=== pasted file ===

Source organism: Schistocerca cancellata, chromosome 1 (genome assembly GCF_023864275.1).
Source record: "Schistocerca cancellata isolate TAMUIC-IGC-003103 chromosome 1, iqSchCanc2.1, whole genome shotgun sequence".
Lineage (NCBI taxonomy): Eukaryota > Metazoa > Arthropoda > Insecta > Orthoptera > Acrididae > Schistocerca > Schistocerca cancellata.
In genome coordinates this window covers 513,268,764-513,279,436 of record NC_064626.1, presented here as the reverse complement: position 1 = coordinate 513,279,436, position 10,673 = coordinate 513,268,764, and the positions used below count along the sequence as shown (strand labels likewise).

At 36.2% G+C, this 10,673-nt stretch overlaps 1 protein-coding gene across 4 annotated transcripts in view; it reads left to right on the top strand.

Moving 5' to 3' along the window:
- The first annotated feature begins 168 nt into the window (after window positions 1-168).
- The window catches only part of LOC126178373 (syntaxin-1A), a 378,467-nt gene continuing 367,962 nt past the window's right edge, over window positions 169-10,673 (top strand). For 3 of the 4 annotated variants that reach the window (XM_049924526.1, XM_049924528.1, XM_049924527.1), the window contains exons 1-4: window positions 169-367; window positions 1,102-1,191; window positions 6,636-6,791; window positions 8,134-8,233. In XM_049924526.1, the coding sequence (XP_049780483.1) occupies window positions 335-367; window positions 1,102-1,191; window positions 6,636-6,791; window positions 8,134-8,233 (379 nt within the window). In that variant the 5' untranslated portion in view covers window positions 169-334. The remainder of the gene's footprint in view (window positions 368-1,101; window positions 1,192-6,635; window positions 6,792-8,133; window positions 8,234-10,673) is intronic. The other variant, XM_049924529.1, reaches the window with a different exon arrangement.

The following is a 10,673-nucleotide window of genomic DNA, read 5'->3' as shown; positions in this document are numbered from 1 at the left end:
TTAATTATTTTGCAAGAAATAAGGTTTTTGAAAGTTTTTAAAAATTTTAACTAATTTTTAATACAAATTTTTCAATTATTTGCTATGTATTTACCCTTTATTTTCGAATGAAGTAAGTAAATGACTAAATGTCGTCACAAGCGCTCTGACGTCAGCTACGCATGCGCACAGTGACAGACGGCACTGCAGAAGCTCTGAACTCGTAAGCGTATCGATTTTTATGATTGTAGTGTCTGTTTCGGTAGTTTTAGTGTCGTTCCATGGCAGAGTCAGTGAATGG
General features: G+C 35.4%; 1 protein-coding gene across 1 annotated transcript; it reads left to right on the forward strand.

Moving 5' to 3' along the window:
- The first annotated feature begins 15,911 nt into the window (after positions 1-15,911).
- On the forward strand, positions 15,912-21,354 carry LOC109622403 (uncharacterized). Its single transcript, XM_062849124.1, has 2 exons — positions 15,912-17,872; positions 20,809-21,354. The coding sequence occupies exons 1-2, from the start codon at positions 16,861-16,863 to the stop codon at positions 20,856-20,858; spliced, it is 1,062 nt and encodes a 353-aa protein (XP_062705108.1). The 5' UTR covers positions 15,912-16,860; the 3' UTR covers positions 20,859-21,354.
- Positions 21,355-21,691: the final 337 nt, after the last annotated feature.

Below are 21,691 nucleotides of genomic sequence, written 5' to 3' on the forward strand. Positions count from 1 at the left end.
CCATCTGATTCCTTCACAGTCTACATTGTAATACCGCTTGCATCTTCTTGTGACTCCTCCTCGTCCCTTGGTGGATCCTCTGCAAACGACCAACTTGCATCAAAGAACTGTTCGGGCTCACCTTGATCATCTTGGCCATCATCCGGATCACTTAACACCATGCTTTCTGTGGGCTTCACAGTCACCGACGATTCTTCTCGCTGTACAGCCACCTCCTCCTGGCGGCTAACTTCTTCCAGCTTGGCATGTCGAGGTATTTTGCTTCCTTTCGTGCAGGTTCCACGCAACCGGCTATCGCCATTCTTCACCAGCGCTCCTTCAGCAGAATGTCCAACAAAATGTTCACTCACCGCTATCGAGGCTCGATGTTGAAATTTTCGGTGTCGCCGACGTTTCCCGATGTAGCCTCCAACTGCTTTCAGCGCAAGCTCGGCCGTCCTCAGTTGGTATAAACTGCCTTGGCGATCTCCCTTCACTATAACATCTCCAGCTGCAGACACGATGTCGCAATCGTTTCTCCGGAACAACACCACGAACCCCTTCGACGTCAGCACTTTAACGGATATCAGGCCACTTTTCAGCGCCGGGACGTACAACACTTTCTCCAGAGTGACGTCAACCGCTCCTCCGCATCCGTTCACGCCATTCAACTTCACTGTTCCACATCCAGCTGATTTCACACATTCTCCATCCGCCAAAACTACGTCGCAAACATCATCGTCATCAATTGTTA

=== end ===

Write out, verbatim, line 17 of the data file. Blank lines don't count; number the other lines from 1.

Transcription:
CCATCTGATTCCTTCACAGTCTACATTGTAATACCGCTTGCATCTTCTTGTGACTCCTCCTCGTCCCTTGGTGGATCCTCTGCAAACGACCAACTTGCATCAAAGAACTGTTCGGGCTCACCTTGATCATCTTGGCCATCATCCGGATCACTTAACACCATGCTTTCTGTGGGCTTCACAGTCACCGACGATTCTTCTCGCTGTACAGCCACCTCCTCCTGGCGGCTAACTTCTTCCAGCTTGGCATGTCGAGGTATTTTGCTTCCTTTCGTGCAGGTTCCACGCAACCGGCTATCGCCATTCTTCACCAGCGCTCCTTCAGCAGAATGTCCAACAAAATGTTCACTCACCGCTATCGAGGCTCGATGTTGAAATTTTCGGTGTCGCCGACGTTTCCCGATGTAGCCTCCAACTGCTTTCAGCGCAAGCTCGGCCGTCCTCAGTTGGTATAAACTGCCTTGGCGATCTCCCTTCACTATAACATCTCCAGCTGCAGACACGATGTCGCAATCGTTTCTCCGGAACAACACCACGAACCCCTTCGACGTCAGCACTTTAACGGATATCAGGCCACTTTTCAGCGCCGGGACGTACAACACTTTCTCCAGAGTGACGTCAACCGCTCCTCCGCATCCGTTCACGCCATTCAACTTCACTGTTCCACATCCAGCTGATTTCACACATTCTCCATCCGCCAAAACTACGTCGCAAACATCATCGTCATCAATTGTTA